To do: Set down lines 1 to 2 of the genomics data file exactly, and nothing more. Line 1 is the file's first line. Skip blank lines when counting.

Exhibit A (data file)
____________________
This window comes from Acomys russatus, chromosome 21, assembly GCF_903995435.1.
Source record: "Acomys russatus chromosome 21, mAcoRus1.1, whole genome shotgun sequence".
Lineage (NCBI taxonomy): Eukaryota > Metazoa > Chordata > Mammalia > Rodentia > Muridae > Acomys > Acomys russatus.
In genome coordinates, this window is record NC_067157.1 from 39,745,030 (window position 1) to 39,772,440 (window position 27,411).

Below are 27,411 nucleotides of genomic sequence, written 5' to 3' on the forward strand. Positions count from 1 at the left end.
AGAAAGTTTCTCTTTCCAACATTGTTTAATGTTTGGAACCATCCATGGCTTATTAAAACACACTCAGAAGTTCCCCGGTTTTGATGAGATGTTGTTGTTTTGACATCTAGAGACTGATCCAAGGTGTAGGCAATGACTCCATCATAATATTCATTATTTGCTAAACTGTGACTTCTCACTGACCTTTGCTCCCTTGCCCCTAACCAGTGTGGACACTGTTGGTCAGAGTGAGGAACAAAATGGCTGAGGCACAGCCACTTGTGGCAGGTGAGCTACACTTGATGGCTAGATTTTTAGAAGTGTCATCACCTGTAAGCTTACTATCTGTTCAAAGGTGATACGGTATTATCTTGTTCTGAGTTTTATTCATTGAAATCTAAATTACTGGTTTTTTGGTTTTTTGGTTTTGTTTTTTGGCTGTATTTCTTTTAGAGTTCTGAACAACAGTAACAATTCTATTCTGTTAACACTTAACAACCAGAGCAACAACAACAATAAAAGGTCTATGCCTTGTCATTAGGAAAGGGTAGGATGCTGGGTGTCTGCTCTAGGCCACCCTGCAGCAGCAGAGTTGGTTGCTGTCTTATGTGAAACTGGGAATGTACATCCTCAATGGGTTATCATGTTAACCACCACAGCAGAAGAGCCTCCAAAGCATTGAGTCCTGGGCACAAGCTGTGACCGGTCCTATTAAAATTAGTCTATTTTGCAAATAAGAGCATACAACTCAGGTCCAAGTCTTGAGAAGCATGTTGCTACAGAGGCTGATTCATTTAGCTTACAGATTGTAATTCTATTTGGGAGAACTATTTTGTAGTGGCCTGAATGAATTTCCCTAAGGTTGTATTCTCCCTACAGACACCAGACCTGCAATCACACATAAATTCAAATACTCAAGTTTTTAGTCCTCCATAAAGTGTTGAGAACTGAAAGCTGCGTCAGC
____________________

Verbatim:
This window comes from Acomys russatus, chromosome 21, assembly GCF_903995435.1.
Source record: "Acomys russatus chromosome 21, mAcoRus1.1, whole genome shotgun sequence".